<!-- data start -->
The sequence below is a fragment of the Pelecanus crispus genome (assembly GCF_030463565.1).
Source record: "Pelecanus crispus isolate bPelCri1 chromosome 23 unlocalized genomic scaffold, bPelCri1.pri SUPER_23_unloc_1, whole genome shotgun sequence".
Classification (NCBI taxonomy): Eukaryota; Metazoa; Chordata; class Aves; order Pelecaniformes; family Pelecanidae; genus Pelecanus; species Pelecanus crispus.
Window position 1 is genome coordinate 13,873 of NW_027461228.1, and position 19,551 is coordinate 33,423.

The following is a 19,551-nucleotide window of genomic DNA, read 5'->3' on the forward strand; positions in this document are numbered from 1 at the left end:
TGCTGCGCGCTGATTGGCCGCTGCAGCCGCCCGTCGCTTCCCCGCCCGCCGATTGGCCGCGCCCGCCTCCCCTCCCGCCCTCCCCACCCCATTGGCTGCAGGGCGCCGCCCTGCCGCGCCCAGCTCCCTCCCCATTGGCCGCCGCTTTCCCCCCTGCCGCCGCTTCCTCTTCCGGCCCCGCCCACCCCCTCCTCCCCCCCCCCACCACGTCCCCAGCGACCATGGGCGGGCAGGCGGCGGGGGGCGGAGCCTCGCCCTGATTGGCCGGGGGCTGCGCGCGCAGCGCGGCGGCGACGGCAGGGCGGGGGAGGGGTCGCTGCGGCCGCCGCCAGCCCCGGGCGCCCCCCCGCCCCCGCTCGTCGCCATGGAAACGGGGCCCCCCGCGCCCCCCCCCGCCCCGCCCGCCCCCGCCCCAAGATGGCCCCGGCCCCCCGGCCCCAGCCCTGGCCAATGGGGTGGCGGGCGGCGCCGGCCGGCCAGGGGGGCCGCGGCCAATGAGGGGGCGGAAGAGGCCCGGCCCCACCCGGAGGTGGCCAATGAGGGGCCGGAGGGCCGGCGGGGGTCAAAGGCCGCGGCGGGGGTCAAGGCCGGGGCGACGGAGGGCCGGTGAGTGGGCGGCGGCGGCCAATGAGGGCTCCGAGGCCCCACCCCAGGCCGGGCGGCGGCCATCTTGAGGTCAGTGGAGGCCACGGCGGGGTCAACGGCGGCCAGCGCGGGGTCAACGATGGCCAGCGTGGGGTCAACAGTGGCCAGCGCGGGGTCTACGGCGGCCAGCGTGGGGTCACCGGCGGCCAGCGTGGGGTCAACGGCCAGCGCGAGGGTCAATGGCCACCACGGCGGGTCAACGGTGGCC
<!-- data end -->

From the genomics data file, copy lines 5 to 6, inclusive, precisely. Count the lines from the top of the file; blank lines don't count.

The following is a 19,551-nucleotide window of genomic DNA, read 5'->3' on the forward strand; positions in this document are numbered from 1 at the left end:
TGCTGCGCGCTGATTGGCCGCTGCAGCCGCCCGTCGCTTCCCCGCCCGCCGATTGGCCGCGCCCGCCTCCCCTCCCGCCCTCCCCACCCCATTGGCTGCAGGGCGCCGCCCTGCCGCGCCCAGCTCCCTCCCCATTGGCCGCCGCTTTCCCCCCTGCCGCCGCTTCCTCTTCCGGCCCCGCCCACCCCCTCCTCCCCCCCCCCACCACGTCCCCAGCGACCATGGGCGGGCAGGCGGCGGGGGGCGGAGCCTCGCCCTGATTGGCCGGGGGCTGCGCGCGCAGCGCGGCGGCGACGGCAGGGCGGGGGAGGGGTCGCTGCGGCCGCCGCCAGCCCCGGGCGCCCCCCCGCCCCCGCTCGTCGCCATGGAAACGGGGCCCCCCGCGCCCCCCCCCGCCCCGCCCGCCCCCGCCCCAAGATGGCCCCGGCCCCCCGGCCCCAGCCCTGGCCAATGGGGTGGCGGGCGGCGCCGGCCGGCCAGGGGGGCCGCGGCCAATGAGGGGGCGGAAGAGGCCCGGCCCCACCCGGAGGTGGCCAATGAGGGGCCGGAGGGCCGGCGGGGGTCAAAGGCCGCGGCGGGGGTCAAGGCCGGGGCGACGGAGGGCCGGTGAGTGGGCGGCGGCGGCCAATGAGGGCTCCGAGGCCCCACCCCAGGCCGGGCGGCGGCCATCTTGAGGTCAGTGGAGGCCACGGCGGGGTCAACGGCGGCCAGCGCGGGGTCAACGATGGCCAGCGTGGGGTCAACAGTGGCCAGCGCGGGGTCTACGGCGGCCAGCGTGGGGTCACCGGCGGCCAGCGTGGGGTCAACGGCCAGCGCGAGGGTCAATGGCCACCACGGCGGGTCAACGGTGGCC